Thursday, March 19, 2015


See the light in others, and treat them as if it is all you can see”- Dr. Wayne Dwyer
Somedays, you feel as if you’ve reached the end of your rope. You spilled coffee as you herded your children out the door, simultaneously leaving your lunch on the counter, getting cut off in traffic when you were already running late…And all these little things add up, draining you of your patience and overall goodwill. By the time you get to work, or class, or wherever it is you need to be, you have officially decided “It’s going to be a terrible day.” And, because of this decision, you may take it out on others who you encounter through the rest of the day.
It probably doesn’t come as a surprise, but once you have mentally taken on the attitude that it will be a terrible day, guess what? You have just vastly increased your odds of having a terrible day. But what’s a person to do when it feels as though the world is conspiring to put you in a terrible mood and derail you? Perhaps practicing compassion, as crazy as it may seem!
First and foremost, remember to be compassionate towards yourself on these days. After all, you are human and cannot be expected to have perfect days all the time! If you lost your temper or said something unkind, try not to let it be a dark cloud on the remainder of your day. Take a breath, apologize to anyone you need to, and forgive yourself. When we think of compassion, we often overlook ourselves. Some might think it is selfish, but think about it: you cannot feed others from an empty cupboard. If you don’t practice compassion towards yourself, you can’t truly give it to others.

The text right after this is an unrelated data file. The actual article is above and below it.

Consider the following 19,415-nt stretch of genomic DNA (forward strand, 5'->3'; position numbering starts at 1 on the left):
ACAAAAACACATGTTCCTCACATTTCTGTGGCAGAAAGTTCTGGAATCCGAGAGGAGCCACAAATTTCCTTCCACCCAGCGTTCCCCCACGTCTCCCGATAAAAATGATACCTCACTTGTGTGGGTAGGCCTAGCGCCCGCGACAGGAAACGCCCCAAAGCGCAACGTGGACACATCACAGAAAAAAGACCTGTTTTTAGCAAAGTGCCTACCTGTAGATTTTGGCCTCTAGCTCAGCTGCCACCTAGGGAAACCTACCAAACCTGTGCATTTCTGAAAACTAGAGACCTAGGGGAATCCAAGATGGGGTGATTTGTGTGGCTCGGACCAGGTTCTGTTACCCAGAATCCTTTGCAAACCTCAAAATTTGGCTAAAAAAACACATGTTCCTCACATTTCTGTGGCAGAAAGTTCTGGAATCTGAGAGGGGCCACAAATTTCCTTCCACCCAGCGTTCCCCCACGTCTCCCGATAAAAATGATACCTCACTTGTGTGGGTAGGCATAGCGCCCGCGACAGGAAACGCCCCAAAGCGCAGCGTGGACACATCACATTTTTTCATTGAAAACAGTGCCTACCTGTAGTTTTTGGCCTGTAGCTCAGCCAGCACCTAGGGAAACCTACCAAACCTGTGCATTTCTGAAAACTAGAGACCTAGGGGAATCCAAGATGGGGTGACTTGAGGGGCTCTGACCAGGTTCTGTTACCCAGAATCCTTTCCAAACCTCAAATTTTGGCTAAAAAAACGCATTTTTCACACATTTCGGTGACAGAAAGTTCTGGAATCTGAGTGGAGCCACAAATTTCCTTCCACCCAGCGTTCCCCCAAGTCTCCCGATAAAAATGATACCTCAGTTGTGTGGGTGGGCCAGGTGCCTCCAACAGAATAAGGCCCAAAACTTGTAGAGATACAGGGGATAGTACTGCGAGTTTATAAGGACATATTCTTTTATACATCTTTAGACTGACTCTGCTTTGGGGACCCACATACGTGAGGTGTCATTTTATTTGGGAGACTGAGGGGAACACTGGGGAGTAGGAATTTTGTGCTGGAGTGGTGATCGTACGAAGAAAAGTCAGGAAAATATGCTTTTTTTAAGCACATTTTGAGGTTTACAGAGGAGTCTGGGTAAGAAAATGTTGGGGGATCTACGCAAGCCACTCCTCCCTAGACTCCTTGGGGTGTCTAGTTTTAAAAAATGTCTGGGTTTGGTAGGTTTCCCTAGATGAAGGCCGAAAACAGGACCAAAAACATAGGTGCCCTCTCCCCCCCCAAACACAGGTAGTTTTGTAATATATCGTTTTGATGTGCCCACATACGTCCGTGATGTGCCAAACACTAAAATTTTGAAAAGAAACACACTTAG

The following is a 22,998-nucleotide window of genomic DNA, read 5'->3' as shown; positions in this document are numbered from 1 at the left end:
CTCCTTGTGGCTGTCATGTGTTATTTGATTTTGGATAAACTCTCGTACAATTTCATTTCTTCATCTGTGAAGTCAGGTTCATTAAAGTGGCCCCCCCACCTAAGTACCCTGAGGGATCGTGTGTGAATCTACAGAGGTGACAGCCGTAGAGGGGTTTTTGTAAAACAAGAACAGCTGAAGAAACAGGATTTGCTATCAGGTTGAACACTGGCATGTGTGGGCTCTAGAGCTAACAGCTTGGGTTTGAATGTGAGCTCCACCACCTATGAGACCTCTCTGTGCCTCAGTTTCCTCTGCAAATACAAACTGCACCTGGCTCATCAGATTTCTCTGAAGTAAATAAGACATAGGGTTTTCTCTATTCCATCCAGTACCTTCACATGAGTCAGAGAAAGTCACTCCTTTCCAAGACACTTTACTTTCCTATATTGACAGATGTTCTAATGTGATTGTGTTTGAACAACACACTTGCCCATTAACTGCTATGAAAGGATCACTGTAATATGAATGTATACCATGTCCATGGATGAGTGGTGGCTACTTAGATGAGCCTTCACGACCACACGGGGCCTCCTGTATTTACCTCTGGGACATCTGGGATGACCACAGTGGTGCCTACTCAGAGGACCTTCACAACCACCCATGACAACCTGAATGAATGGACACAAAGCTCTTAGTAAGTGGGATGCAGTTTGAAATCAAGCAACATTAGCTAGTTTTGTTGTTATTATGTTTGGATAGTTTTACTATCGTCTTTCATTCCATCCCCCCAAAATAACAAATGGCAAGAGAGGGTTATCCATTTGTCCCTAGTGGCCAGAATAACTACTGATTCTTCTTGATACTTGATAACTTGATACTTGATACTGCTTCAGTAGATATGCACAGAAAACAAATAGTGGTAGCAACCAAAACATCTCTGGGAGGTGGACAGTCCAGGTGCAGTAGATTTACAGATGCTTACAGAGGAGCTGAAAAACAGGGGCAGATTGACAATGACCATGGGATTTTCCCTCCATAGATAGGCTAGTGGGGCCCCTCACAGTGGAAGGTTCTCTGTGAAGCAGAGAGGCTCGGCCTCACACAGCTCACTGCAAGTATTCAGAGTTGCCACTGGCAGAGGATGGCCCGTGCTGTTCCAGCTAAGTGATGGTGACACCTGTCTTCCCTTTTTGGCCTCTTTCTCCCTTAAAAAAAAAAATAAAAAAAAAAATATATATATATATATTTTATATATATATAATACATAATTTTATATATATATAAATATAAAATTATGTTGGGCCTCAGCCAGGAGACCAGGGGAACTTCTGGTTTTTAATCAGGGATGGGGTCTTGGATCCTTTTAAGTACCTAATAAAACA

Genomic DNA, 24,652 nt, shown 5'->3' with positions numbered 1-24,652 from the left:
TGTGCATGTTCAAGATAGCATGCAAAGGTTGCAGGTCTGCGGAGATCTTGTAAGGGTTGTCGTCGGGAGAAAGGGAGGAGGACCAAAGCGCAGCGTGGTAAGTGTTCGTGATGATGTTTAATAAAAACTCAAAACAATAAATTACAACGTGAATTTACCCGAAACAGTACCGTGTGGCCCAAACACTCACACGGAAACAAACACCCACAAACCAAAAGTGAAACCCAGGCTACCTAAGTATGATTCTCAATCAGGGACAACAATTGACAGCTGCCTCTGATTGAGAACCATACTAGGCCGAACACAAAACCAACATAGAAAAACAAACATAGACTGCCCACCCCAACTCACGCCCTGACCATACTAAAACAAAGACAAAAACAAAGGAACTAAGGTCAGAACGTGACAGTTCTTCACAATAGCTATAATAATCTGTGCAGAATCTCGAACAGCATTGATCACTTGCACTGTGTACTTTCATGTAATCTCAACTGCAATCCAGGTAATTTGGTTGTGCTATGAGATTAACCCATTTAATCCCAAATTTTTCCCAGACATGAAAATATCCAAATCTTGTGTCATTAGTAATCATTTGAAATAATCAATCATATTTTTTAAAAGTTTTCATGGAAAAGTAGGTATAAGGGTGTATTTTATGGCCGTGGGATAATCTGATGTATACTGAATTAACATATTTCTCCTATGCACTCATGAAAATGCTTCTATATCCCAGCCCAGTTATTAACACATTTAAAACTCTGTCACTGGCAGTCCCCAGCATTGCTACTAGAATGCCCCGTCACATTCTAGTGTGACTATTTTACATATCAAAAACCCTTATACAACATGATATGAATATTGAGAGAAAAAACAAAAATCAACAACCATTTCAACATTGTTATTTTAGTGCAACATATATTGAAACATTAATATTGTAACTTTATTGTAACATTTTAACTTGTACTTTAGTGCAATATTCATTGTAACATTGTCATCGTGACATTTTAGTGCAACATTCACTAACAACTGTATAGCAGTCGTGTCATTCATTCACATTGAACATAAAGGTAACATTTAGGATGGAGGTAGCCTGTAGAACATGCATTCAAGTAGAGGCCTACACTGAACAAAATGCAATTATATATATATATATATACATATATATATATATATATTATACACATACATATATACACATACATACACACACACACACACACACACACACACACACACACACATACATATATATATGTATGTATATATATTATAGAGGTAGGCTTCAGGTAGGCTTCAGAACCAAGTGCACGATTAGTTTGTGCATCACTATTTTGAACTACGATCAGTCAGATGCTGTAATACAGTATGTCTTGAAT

Second, if it is another person who is testing you (perhaps the person who cut you off in traffic earlier in the morning), remember that they are humans too, and for all we know, they could be having a rough morning as well. So, before you fly off the handle at the next person who rubs you the wrong way, take another deep breath (or two or three- there’s no such thing as too many deep breaths). Remind yourself that this person has thoughts and feelings too, and is fighting a battle that you cannot see or know about. Just as the quote at the beginning of the post suggests, this person has an inner light and redeeming qualities that make them lovable. Remind yourself of this, and love them in spite of their limits. Eventually, the anger or resentment you feel towards them in that moment will leave. It may take some time, but you will feel all the better knowing that you acted from a place of compassion rather than anger.
When we practice compassion in our daily lives, no matter how trying or difficult the day may seem, we become better people and the world becomes a better place for it. Some final words of wisdom to take with you today: “Let us fill our hearts with our own compassion- towards ourselves and towards all living beings” Thich Nhat Hanh

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